Guitar World Presents Metallica
The Editors of Guitar World Magazine
Let me first go on the record (for the umpteenth time) about my personal opinion of Metallica. As far as I’m concerned their first four albums, Kill ‘Em All, Ride the Lightening (my personal favorite), Master of Puppets and … And Justice For All are to the 1980s what the first six Black Sabbath albums are to the entire genre of heavy metal. (Garage Days Re-revisited is good, but doesn’t count.) In other words, Metallica owns the heavy metal world of the 1980s. They are the most influential of bands and are largely responsible for turning on the metal world to the Misfits.
Now, what Metallica has done in the 1990s with two and a half albums (Metallica and Load)? Other than become the only metal band to hit the mainstream pop music world and stay there, addicting countless millions of middle-Americans who like the band because it’s “hip”? Take the biggest shit on the heads of the worldwide heavy metal faithful. I find these two albums, that have outsold the previous five by probably tenfold, to be complete piles of shit. What happened to the awesome, rip-roaring headbanging riffs? The thrashing? The power? The long instrumentals, and lyrics based on H.P. Lovecraft stories?
Well, none of that matters because, hey, who the hell am I?
Anyway, the editors of Guitar World ran more than 100 pages of interviews with Metallica between 1990 to 1997, including a great double-interview with rhythm guitarist James Hetfield and Black Sabbath founder and guitarist Tony Iommi. While I’ve read my share of interviews and stories about Metallica in other magazines over the years, I hadn’t paid attention to the band since 1992, and this book kind of got me up to speed. Granted, the writers do, in fact strongly, acknowledge that Megadeth’s Dave Mustaine was cruelly booted from Metallica right before they were signed (a lot of the songs on Kill ‘Em All are credited to Mr. Mustaine), and they don’t leave out that former bassist Cliff Burton (killed in a bus accident while on tour with the band in Sweden) was largely responsible for a lot of the weird imagery in their songs.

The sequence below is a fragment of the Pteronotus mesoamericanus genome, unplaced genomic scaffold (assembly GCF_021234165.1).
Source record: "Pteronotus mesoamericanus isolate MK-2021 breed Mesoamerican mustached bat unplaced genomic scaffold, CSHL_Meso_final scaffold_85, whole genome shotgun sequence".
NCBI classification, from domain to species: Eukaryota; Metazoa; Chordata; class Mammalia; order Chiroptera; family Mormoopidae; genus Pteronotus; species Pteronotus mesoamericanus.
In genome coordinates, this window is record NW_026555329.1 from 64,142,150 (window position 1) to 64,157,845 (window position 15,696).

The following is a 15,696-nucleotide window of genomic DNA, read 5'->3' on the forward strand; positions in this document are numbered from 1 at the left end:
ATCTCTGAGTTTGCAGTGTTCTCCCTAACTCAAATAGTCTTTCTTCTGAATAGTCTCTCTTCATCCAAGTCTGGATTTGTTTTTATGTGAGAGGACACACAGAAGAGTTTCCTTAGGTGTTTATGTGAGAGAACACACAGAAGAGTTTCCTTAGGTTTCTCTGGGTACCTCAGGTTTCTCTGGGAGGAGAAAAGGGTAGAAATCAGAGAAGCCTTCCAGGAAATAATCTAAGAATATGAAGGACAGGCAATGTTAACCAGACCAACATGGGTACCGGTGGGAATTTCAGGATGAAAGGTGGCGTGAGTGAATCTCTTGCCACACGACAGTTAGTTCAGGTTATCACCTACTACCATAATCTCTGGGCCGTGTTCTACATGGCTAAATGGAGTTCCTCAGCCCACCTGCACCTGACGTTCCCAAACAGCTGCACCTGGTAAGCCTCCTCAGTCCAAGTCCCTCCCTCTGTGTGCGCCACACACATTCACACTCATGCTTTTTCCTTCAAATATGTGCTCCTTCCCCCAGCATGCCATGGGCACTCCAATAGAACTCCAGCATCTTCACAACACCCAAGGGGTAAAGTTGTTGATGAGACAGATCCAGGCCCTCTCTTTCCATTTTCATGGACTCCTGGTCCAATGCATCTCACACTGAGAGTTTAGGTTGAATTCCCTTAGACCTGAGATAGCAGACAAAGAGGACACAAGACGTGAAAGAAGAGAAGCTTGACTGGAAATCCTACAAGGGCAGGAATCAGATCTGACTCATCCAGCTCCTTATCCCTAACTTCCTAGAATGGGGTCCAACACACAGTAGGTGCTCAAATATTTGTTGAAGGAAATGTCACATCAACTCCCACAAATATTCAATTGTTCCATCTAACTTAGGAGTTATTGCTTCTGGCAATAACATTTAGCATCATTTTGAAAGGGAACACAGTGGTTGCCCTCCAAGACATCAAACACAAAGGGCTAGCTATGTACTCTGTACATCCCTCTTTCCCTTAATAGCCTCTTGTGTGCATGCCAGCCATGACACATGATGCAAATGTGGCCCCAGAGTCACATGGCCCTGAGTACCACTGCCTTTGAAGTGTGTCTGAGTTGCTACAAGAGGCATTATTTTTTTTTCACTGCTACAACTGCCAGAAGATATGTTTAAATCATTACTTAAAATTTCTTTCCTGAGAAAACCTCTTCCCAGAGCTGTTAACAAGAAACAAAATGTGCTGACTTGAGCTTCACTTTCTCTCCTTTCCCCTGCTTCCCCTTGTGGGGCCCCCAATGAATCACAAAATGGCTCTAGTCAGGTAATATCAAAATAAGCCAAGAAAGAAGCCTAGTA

What I appreciated about the interviews was the good questions about the band (albeit they focuses only on the 1990s work) and the clear dedication to the band’s business in the music industry on the part of Hetfield and co-founder drummer Lars Ulrich. They are clearly dedicated to producing a brand of metal that appeals to a broad-spectrum commercial-music-buying-and-listening public and seem to see no need to follow any other creed. I can’t fault them for that and they do have a genuine interest in the great British heavy metal bands of the late 1970s/early 1980s, who were their biggest influence at the beginning. So, I’d say that this compilation of interviews is pretty valuable if you’re interested in what James and gang has to say.
But I still remember, just a little over a year ago, a coworker’s wife, who was really “hip” telling me that the material Metallica was releasing on Load was the greatest the band had yet recorded. Right away I asked her if she thought the songs would top “Trapped Under Ice,” “Escape,” or “Creeping Death.” she told me she’d never heard of those songs, were they on their first album?
Call me a snob, but there are some things that just should not be.